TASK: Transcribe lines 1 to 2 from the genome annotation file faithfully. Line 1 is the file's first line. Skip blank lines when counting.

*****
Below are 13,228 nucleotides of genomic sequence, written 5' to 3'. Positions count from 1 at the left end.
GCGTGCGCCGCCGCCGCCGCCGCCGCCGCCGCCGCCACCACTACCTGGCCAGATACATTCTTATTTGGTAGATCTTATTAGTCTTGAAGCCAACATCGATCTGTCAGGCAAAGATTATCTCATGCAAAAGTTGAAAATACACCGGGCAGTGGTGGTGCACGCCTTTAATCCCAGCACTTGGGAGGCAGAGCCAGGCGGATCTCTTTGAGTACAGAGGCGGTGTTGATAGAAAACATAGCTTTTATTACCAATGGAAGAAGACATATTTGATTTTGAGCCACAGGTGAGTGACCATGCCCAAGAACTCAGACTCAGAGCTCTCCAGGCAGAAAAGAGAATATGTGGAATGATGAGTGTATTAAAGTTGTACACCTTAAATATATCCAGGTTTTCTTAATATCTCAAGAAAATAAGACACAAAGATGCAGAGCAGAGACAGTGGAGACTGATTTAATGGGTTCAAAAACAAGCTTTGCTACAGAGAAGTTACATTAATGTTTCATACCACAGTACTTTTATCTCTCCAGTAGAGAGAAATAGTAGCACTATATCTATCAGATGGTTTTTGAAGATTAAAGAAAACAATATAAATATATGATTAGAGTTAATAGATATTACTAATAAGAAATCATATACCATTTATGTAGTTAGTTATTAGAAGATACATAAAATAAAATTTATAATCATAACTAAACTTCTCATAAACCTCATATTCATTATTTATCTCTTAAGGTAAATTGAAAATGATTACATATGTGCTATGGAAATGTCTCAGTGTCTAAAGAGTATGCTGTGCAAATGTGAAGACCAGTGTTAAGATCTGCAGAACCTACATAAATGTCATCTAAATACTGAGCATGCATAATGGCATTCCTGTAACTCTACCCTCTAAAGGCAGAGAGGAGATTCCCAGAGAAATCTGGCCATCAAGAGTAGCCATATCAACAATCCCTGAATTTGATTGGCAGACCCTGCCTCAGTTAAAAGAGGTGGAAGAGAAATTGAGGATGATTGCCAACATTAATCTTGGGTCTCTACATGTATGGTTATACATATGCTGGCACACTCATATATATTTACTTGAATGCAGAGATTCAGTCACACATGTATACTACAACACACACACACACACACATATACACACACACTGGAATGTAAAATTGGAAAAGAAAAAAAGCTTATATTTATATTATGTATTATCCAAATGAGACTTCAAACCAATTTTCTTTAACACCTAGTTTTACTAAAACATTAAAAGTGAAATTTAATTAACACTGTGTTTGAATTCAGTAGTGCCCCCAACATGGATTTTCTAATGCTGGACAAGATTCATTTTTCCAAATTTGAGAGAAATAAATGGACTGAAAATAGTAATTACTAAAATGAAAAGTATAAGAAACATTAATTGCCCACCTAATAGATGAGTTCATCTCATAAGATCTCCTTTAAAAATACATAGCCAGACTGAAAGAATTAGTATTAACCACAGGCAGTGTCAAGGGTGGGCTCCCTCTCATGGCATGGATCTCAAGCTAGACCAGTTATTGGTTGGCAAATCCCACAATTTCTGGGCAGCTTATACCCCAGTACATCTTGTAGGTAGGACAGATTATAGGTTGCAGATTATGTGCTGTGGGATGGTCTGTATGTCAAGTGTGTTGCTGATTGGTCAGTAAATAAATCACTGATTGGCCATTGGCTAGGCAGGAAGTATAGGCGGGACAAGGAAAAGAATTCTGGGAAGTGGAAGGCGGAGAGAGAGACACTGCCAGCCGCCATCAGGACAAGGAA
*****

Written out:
Below are 13,228 nucleotides of genomic sequence, written 5' to 3'. Positions count from 1 at the left end.
GCGTGCGCCGCCGCCGCCGCCGCCGCCGCCGCCGCCACCACTACCTGGCCAGATACATTCTTATTTGGTAGATCTTATTAGTCTTGAAGCCAACATCGATCTGTCAGGCAAAGATTATCTCATGCAAAAGTTGAAAATACACCGGGCAGTGGTGGTGCACGCCTTTAATCCCAGCACTTGGGAGGCAGAGCCAGGCGGATCTCTTTGAGTACAGAGGCGGTGTTGATAGAAAACATAGCTTTTATTACCAATGGAAGAAGACATATTTGATTTTGAGCCACAGGTGAGTGACCATGCCCAAGAACTCAGACTCAGAGCTCTCCAGGCAGAAAAGAGAATATGTGGAATGATGAGTGTATTAAAGTTGTACACCTTAAATATATCCAGGTTTTCTTAATATCTCAAGAAAATAAGACACAAAGATGCAGAGCAGAGACAGTGGAGACTGATTTAATGGGTTCAAAAACAAGCTTTGCTACAGAGAAGTTACATTAATGTTTCATACCACAGTACTTTTATCTCTCCAGTAGAGAGAAATAGTAGCACTATATCTATCAGATGGTTTTTGAAGATTAAAGAAAACAATATAAATATATGATTAGAGTTAATAGATATTACTAATAAGAAATCATATACCATTTATGTAGTTAGTTATTAGAAGATACATAAAATAAAATTTATAATCATAACTAAACTTCTCATAAACCTCATATTCATTATTTATCTCTTAAGGTAAATTGAAAATGATTACATATGTGCTATGGAAATGTCTCAGTGTCTAAAGAGTATGCTGTGCAAATGTGAAGACCAGTGTTAAGATCTGCAGAACCTACATAAATGTCATCTAAATACTGAGCATGCATAATGGCATTCCTGTAACTCTACCCTCTAAAGGCAGAGAGGAGATTCCCAGAGAAATCTGGCCATCAAGAGTAGCCATATCAACAATCCCTGAATTTGATTGGCAGACCCTGCCTCAGTTAAAAGAGGTGGAAGAGAAATTGAGGATGATTGCCAACATTAATCTTGGGTCTCTACATGTATGGTTATACATATGCTGGCACACTCATATATATTTACTTGAATGCAGAGATTCAGTCACACATGTATACTACAACACACACACACACACACATATACACACACACTGGAATGTAAAATTGGAAAAGAAAAAAAGCTTATATTTATATTATGTATTATCCAAATGAGACTTCAAACCAATTTTCTTTAACACCTAGTTTTACTAAAACATTAAAAGTGAAATTTAATTAACACTGTGTTTGAATTCAGTAGTGCCCCCAACATGGATTTTCTAATGCTGGACAAGATTCATTTTTCCAAATTTGAGAGAAATAAATGGACTGAAAATAGTAATTACTAAAATGAAAAGTATAAGAAACATTAATTGCCCACCTAATAGATGAGTTCATCTCATAAGATCTCCTTTAAAAATACATAGCCAGACTGAAAGAATTAGTATTAACCACAGGCAGTGTCAAGGGTGGGCTCCCTCTCATGGCATGGATCTCAAGCTAGACCAGTTATTGGTTGGCAAATCCCACAATTTCTGGGCAGCTTATACCCCAGTACATCTTGTAGGTAGGACAGATTATAGGTTGCAGATTATGTGCTGTGGGATGGTCTGTATGTCAAGTGTGTTGCTGATTGGTCAGTAAATAAATCACTGATTGGCCATTGGCTAGGCAGGAAGTATAGGCGGGACAAGGAAAAGAATTCTGGGAAGTGGAAGGCGGAGAGAGAGACACTGCCAGCCGCCATCAGGACAAGGAA